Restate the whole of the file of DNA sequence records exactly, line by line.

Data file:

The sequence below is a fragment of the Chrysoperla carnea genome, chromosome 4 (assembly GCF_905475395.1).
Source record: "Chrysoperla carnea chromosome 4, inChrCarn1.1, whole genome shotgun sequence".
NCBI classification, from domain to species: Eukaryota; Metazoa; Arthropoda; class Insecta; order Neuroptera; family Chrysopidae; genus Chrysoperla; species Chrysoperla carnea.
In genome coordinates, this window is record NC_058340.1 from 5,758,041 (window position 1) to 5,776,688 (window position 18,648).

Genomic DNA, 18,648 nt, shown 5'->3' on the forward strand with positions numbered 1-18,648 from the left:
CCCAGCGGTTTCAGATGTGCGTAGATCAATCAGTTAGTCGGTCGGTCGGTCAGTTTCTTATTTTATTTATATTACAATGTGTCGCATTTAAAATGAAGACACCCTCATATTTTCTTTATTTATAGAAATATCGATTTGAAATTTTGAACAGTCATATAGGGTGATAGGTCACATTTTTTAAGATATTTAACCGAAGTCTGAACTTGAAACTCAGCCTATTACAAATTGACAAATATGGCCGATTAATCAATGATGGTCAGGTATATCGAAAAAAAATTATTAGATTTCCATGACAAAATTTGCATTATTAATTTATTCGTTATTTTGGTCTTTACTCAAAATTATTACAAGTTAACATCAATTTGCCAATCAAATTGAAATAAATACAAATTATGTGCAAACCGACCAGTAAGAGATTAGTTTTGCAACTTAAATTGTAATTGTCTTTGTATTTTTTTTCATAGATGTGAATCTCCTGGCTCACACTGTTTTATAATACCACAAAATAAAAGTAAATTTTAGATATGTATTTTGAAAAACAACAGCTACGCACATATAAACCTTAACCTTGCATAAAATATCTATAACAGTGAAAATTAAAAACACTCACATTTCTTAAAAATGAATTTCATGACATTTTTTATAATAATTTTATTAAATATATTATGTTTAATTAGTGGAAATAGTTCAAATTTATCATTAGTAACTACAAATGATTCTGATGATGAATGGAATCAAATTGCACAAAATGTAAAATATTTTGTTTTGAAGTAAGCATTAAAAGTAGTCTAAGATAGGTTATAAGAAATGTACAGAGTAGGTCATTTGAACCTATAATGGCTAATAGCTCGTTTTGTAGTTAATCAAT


The sequence below is a fragment of the Chrysoperla carnea genome, chromosome 4 (assembly GCF_905475395.1).
Source record: "Chrysoperla carnea chromosome 4, inChrCarn1.1, whole genome shotgun sequence".
NCBI classification, from domain to species: Eukaryota; Metazoa; Arthropoda; class Insecta; order Neuroptera; family Chrysopidae; genus Chrysoperla; species Chrysoperla carnea.
In genome coordinates, this window is record NC_058340.1 from 5,758,041 (window position 1) to 5,776,688 (window position 18,648).

Genomic DNA, 18,648 nt, shown 5'->3' on the forward strand with positions numbered 1-18,648 from the left:
CCCAGCGGTTTCAGATGTGCGTAGATCAATCAGTTAGTCGGTCGGTCGGTCAGTTTCTTATTTTATTTATATTACAATGTGTCGCATTTAAAATGAAGACACCCTCATATTTTCTTTATTTATAGAAATATCGATTTGAAATTTTGAACAGTCATATAGGGTGATAGGTCACATTTTTTAAGATATTTAACCGAAGTCTGAACTTGAAACTCAGCCTATTACAAATTGACAAATATGGCCGATTAATCAATGATGGTCAGGTATATCGAAAAAAAATTATTAGATTTCCATGACAAAATTTGCATTATTAATTTATTCGTTATTTTGGTCTTTACTCAAAATTATTACAAGTTAACATCAATTTGCCAATCAAATTGAAATAAATACAAATTATGTGCAAACCGACCAGTAAGAGATTAGTTTTGCAACTTAAATTGTAATTGTCTTTGTATTTTTTTTCATAGATGTGAATCTCCTGGCTCACACTGTTTTATAATACCACAAAATAAAAGTAAATTTTAGATATGTATTTTGAAAAACAACAGCTACGCACATATAAACCTTAACCTTGCATAAAATATCTATAACAGTGAAAATTAAAAACACTCACATTTCTTAAAAATGAATTTCATGACATTTTTTATAATAATTTTATTAAATATATTATGTTTAATTAGTGGAAATAGTTCAAATTTATCATTAGTAACTACAAATGATTCTGATGATGAATGGAATCAAATTGCACAAAATGTAAAATATTTTGTTTTGAAGTAAGCATTAAAAGTAGTCTAAGATAGGTTATAAGAAATGTACAGAGTAGGTCATTTGAACCTATAATGGCTAATAGCTCGTTTTGTAGTTAATCAAT